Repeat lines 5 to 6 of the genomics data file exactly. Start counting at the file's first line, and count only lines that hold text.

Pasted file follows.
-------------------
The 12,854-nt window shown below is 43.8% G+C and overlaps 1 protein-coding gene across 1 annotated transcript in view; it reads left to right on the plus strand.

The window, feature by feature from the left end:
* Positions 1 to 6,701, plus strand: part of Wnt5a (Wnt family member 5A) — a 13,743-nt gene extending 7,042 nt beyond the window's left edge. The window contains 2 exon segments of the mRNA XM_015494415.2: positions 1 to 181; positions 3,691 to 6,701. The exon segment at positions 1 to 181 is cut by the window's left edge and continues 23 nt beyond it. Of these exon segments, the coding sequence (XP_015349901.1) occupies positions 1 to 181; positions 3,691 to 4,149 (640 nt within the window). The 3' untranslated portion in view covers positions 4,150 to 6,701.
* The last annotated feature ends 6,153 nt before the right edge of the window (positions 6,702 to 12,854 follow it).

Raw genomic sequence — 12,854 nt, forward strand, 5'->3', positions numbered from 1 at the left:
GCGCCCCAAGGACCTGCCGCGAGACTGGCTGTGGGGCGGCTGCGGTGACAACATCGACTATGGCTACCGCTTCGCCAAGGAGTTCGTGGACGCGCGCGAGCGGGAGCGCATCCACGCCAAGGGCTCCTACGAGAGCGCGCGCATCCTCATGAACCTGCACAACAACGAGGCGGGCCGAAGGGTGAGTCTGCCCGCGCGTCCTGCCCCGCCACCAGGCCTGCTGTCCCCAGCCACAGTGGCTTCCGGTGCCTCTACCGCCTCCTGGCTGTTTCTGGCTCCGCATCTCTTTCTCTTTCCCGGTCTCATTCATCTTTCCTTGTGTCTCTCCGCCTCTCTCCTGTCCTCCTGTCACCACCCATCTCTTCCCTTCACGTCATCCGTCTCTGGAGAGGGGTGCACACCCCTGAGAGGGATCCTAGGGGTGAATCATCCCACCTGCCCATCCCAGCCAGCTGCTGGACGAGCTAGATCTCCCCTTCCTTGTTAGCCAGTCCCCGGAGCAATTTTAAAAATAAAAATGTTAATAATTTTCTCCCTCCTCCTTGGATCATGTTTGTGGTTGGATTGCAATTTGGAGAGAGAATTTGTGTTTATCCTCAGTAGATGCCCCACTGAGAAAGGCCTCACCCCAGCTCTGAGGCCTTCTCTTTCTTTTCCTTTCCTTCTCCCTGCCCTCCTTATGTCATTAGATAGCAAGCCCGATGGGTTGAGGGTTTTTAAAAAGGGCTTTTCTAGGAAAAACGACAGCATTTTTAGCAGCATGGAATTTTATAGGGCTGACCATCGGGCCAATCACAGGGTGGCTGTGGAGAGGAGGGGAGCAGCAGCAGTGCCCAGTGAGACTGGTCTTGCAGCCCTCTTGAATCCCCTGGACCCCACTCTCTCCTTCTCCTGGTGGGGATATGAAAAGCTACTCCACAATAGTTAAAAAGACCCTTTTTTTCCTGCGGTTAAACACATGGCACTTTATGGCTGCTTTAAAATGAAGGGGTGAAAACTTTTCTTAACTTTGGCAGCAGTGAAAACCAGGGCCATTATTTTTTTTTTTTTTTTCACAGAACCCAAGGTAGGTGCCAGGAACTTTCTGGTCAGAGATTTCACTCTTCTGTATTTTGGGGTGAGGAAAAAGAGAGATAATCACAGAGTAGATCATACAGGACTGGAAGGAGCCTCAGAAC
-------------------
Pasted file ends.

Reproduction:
Raw genomic sequence — 12,854 nt, forward strand, 5'->3', positions numbered from 1 at the left:
GCGCCCCAAGGACCTGCCGCGAGACTGGCTGTGGGGCGGCTGCGGTGACAACATCGACTATGGCTACCGCTTCGCCAAGGAGTTCGTGGACGCGCGCGAGCGGGAGCGCATCCACGCCAAGGGCTCCTACGAGAGCGCGCGCATCCTCATGAACCTGCACAACAACGAGGCGGGCCGAAGGGTGAGTCTGCCCGCGCGTCCTGCCCCGCCACCAGGCCTGCTGTCCCCAGCCACAGTGGCTTCCGGTGCCTCTACCGCCTCCTGGCTGTTTCTGGCTCCGCATCTCTTTCTCTTTCCCGGTCTCATTCATCTTTCCTTGTGTCTCTCCGCCTCTCTCCTGTCCTCCTGTCACCACCCATCTCTTCCCTTCACGTCATCCGTCTCTGGAGAGGGGTGCACACCCCTGAGAGGGATCCTAGGGGTGAATCATCCCACCTGCCCATCCCAGCCAGCTGCTGGACGAGCTAGATCTCCCCTTCCTTGTTAGCCAGTCCCCGGAGCAATTTTAAAAATAAAAATGTTAATAATTTTCTCCCTCCTCCTTGGATCATGTTTGTGGTTGGATTGCAATTTGGAGAGAGAATTTGTGTTTATCCTCAGTAGATGCCCCACTGAGAAAGGCCTCACCCCAGCTCTGAGGCCTTCTCTTTCTTTTCCTTTCCTTCTCCCTGCCCTCCTTATGTCATTAGATAGCAAGCCCGATGGGTTGAGGGTTTTTAAAAAGGGCTTTTCTAGGAAAAACGACAGCATTTTTAGCAGCATGGAATTTTATAGGGCTGACCATCGGGCCAATCACAGGGTGGCTGTGGAGAGGAGGGGAGCAGCAGCAGTGCCCAGTGAGACTGGTCTTGCAGCCCTCTTGAATCCCCTGGACCCCACTCTCTCCTTCTCCTGGTGGGGATATGAAAAGCTACTCCACAATAGTTAAAAAGACCCTTTTTTTCCTGCGGTTAAACACATGGCACTTTATGGCTGCTTTAAAATGAAGGGGTGAAAACTTTTCTTAACTTTGGCAGCAGTGAAAACCAGGGCCATTATTTTTTTTTTTTTTTTCACAGAACCCAAGGTAGGTGCCAGGAACTTTCTGGTCAGAGATTTCACTCTTCTGTATTTTGGGGTGAGGAAAAAGAGAGATAATCACAGAGTAGATCATACAGGACTGGAAGGAGCCTCAGAAC